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Discussion Starter #1
Not sure if I'm posting in the right section, and this probably isn't the best site for this type of thing but I've tried 3 other sties just for Macs and there hasn't been any help. You guys seem to know a lot about logic boards and thermal paste, so I hope you can help.
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I've taken apart 2 2011 MacBook Pros that have graphics card failures - it's very very common in this model. So at this point it was throw them in the trash or try to reflow them in the oven, and I opted for the latter. I prepped the first one - removed the heat sink and thermal paste that goes over the cpu and gpu, and 2 smaller heatsinks on an IO Controller chip and a Thunderbolt? chip, and removed any plastic that I was able - and baked the first one on 365 F for 7 minutes.

When I was reassembling, I noticed that there was a gap between the small square heatsinks and the chips that didn't seem to be filled by the appropriate amount of thermal paste. So I put a little bit of extra and just bent the screw tabs upwards so that the heat sink sat lower closer to the chip. Reinstalled the OS successfully and everything seemed okay. It seemed a little sluggish, but that could have had something to do with the 0% capacity battery or Spotlight indexing. I didn't really want to do much else with it until I replace the battery.

So my question is, on this 2nd motherboard, is it okay to leave the 2 smaller heatsinks on the board when I bake it? Is there a thicker thermal paste than the arctic silver that I should use for those 2? Or is bending the heat sinks probably okay to do? Someone elsewhere on the internet modded it with some copper pieces to fill in the gap, but I don't have any lying around and am not terribly thrilled with that course of action.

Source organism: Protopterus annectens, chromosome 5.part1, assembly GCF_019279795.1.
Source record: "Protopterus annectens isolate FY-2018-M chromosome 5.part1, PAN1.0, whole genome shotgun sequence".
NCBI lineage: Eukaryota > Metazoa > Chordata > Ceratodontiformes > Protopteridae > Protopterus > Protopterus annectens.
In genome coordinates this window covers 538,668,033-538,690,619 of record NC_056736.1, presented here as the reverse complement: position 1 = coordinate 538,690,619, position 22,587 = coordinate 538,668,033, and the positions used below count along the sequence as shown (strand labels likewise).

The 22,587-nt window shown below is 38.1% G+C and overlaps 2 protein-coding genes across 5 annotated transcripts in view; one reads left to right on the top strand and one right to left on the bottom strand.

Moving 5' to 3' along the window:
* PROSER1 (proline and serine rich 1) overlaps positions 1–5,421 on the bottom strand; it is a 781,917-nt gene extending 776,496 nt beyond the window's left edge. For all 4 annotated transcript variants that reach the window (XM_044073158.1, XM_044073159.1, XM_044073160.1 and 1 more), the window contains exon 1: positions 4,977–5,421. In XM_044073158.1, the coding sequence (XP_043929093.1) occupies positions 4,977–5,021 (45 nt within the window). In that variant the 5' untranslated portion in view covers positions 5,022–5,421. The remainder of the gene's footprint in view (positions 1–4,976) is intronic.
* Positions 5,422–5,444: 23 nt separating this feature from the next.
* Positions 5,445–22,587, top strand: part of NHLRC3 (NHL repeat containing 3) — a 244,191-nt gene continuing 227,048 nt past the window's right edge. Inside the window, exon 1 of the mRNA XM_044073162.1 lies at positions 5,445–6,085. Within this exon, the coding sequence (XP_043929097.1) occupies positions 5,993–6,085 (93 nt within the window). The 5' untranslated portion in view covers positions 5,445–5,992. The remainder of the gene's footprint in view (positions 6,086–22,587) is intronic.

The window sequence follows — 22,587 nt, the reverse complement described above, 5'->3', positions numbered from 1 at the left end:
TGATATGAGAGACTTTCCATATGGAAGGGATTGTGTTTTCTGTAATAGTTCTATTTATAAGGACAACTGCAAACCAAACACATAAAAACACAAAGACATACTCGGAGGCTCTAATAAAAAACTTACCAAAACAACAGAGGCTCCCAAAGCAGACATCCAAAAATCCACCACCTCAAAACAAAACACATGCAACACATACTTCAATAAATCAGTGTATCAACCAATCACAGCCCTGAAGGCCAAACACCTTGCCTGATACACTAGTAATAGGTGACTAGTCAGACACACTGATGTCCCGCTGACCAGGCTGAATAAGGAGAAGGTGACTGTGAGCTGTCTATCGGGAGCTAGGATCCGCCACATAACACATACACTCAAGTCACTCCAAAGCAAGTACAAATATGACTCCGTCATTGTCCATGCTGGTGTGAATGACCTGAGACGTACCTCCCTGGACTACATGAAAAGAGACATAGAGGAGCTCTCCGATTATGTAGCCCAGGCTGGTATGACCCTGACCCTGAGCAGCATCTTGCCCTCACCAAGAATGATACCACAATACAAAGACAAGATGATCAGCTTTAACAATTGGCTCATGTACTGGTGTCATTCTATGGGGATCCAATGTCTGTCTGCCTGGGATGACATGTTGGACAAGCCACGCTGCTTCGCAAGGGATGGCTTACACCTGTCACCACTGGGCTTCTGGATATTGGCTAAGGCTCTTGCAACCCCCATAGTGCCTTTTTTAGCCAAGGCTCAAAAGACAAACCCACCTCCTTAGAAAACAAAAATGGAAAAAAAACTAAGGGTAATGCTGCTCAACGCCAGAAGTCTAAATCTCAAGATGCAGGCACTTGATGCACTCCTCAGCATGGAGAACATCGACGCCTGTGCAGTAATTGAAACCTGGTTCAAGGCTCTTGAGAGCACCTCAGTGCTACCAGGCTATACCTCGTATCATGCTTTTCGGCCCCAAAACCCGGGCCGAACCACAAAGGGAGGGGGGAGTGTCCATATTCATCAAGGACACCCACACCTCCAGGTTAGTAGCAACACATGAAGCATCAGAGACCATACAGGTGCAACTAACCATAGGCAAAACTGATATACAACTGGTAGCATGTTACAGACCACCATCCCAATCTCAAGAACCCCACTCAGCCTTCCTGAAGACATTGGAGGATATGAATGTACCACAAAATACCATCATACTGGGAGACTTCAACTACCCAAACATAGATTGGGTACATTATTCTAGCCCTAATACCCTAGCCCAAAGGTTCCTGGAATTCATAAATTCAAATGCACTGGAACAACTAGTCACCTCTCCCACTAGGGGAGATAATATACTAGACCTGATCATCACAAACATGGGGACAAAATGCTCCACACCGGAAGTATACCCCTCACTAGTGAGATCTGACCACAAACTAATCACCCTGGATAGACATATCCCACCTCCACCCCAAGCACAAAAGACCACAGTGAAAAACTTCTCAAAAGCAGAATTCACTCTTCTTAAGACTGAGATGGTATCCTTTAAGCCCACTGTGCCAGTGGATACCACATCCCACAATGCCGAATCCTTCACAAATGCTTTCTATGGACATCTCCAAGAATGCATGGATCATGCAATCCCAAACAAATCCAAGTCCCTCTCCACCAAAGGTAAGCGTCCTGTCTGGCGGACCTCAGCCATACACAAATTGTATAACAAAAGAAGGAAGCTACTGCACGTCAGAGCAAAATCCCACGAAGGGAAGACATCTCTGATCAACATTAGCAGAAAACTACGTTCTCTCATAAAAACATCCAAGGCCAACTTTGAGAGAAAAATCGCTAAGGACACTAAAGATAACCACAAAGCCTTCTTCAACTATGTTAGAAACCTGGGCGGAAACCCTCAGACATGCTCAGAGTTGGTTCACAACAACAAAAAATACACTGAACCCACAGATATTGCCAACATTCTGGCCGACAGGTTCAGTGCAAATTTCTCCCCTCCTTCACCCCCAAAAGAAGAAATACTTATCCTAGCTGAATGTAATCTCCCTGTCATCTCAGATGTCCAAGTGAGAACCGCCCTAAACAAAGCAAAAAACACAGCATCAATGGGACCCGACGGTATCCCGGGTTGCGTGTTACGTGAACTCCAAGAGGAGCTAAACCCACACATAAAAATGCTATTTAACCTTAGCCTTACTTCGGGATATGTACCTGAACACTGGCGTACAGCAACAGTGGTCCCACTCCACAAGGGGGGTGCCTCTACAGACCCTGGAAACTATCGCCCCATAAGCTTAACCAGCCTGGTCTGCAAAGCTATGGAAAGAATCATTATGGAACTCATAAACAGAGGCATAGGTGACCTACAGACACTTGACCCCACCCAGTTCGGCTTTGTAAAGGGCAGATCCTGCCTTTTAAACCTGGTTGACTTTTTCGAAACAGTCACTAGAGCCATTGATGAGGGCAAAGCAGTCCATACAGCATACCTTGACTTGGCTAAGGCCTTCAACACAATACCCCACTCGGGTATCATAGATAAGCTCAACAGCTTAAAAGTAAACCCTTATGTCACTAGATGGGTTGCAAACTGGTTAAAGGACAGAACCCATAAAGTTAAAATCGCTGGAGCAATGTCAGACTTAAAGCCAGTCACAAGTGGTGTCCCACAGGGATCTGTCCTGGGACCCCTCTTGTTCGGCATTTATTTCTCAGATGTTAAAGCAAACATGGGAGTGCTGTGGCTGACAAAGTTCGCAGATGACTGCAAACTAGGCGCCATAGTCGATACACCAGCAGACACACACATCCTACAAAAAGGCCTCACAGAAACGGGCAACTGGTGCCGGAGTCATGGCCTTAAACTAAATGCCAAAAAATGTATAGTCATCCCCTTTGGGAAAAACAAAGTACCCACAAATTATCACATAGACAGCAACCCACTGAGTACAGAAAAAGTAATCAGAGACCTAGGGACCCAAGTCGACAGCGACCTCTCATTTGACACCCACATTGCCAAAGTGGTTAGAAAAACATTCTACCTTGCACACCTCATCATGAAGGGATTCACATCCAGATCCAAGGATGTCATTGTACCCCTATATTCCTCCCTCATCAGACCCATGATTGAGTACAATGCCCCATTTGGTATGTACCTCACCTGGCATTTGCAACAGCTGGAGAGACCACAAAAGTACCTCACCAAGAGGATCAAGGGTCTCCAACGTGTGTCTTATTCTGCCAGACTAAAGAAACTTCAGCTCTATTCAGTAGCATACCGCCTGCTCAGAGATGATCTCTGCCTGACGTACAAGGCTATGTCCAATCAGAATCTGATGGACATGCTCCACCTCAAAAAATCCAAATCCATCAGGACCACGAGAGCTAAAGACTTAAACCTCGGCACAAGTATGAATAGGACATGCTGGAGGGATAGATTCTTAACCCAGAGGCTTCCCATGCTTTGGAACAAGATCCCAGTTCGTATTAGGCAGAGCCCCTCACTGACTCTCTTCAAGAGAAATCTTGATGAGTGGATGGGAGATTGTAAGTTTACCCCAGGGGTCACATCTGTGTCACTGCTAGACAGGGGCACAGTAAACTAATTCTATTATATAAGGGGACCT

Here are a few pictures so you have a basic idea what I am talking about.

Chips without heat sinks - the red and blue are the 2 in question

Here they are in the top right with the square heat sinks covering them
 

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You'll probably need a thick thermal pad in lieu of paste. You can buy a sheet and cut to size. Can you take a picture of the gap in question. How big was the gap?

I'm not exactly sure what you're looking at. Is there a blown up picture of the chip in question?

I'd recommend not installing without thermal interface material if it was meant to have it/ had it when you tore it down. I'd also remove the existing thermal paste before baking. If it's electrically conductive it could flow onto your main board when baked and short some traces when you boot it up.
 

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Discussion Starter #3